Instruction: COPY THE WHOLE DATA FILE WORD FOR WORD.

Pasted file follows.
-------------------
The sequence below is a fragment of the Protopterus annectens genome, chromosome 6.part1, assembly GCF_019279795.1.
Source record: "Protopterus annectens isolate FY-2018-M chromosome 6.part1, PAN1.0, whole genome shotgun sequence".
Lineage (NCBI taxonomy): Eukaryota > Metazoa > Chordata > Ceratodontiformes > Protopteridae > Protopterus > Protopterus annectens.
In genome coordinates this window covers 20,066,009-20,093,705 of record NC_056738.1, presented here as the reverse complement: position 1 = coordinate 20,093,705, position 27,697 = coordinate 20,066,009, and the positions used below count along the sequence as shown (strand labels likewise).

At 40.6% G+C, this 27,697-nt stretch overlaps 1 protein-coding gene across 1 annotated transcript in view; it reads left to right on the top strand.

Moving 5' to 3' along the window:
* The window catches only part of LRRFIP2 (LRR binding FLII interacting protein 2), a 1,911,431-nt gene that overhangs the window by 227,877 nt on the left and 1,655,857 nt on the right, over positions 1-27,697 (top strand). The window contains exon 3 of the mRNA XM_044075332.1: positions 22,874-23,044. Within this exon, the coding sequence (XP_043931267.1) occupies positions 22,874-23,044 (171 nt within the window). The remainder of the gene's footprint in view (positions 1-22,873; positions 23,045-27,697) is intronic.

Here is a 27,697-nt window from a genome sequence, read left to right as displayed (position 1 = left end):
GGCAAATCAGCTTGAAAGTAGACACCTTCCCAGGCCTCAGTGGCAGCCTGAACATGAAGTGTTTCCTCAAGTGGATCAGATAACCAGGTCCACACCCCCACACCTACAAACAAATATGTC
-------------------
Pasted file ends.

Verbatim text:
The sequence below is a fragment of the Protopterus annectens genome, chromosome 6.part1, assembly GCF_019279795.1.
Source record: "Protopterus annectens isolate FY-2018-M chromosome 6.part1, PAN1.0, whole genome shotgun sequence".
Lineage (NCBI taxonomy): Eukaryota > Metazoa > Chordata > Ceratodontiformes > Protopteridae > Protopterus > Protopterus annectens.
In genome coordinates this window covers 20,066,009-20,093,705 of record NC_056738.1, presented here as the reverse complement: position 1 = coordinate 20,093,705, position 27,697 = coordinate 20,066,009, and the positions used below count along the sequence as shown (strand labels likewise).

At 40.6% G+C, this 27,697-nt stretch overlaps 1 protein-coding gene across 1 annotated transcript in view; it reads left to right on the top strand.

Moving 5' to 3' along the window:
* The window catches only part of LRRFIP2 (LRR binding FLII interacting protein 2), a 1,911,431-nt gene that overhangs the window by 227,877 nt on the left and 1,655,857 nt on the right, over positions 1-27,697 (top strand). The window contains exon 3 of the mRNA XM_044075332.1: positions 22,874-23,044. Within this exon, the coding sequence (XP_043931267.1) occupies positions 22,874-23,044 (171 nt within the window). The remainder of the gene's footprint in view (positions 1-22,873; positions 23,045-27,697) is intronic.

Here is a 27,697-nt window from a genome sequence, read left to right as displayed (position 1 = left end):
GGCAAATCAGCTTGAAAGTAGACACCTTCCCAGGCCTCAGTGGCAGCCTGAACATGAAGTGTTTCCTCAAGTGGATCAGATAACCAGGTCCACACCCCCACACCTACAAACAAATATGTC